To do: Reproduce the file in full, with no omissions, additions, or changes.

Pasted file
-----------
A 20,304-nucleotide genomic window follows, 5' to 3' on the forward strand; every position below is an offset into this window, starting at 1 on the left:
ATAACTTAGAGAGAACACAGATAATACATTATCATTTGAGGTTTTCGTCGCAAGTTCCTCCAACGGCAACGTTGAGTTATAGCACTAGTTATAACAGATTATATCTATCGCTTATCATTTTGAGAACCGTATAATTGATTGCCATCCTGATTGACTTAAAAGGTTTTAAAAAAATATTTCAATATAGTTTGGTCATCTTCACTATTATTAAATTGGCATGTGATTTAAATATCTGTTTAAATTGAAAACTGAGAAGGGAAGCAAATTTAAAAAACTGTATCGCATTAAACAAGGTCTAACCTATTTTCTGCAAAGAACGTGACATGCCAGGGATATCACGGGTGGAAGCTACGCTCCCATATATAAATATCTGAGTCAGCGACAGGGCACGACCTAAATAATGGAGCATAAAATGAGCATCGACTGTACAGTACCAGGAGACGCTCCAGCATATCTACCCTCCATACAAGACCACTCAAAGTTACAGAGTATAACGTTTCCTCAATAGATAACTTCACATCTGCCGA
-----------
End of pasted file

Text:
A 20,304-nucleotide genomic window follows, 5' to 3' on the forward strand; every position below is an offset into this window, starting at 1 on the left:
ATAACTTAGAGAGAACACAGATAATACATTATCATTTGAGGTTTTCGTCGCAAGTTCCTCCAACGGCAACGTTGAGTTATAGCACTAGTTATAACAGATTATATCTATCGCTTATCATTTTGAGAACCGTATAATTGATTGCCATCCTGATTGACTTAAAAGGTTTTAAAAAAATATTTCAATATAGTTTGGTCATCTTCACTATTATTAAATTGGCATGTGATTTAAATATCTGTTTAAATTGAAAACTGAGAAGGGAAGCAAATTTAAAAAACTGTATCGCATTAAACAAGGTCTAACCTATTTTCTGCAAAGAACGTGACATGCCAGGGATATCACGGGTGGAAGCTACGCTCCCATATATAAATATCTGAGTCAGCGACAGGGCACGACCTAAATAATGGAGCATAAAATGAGCATCGACTGTACAGTACCAGGAGACGCTCCAGCATATCTACCCTCCATACAAGACCACTCAAAGTTACAGAGTATAACGTTTCCTCAATAGATAACTTCACATCTGCCGA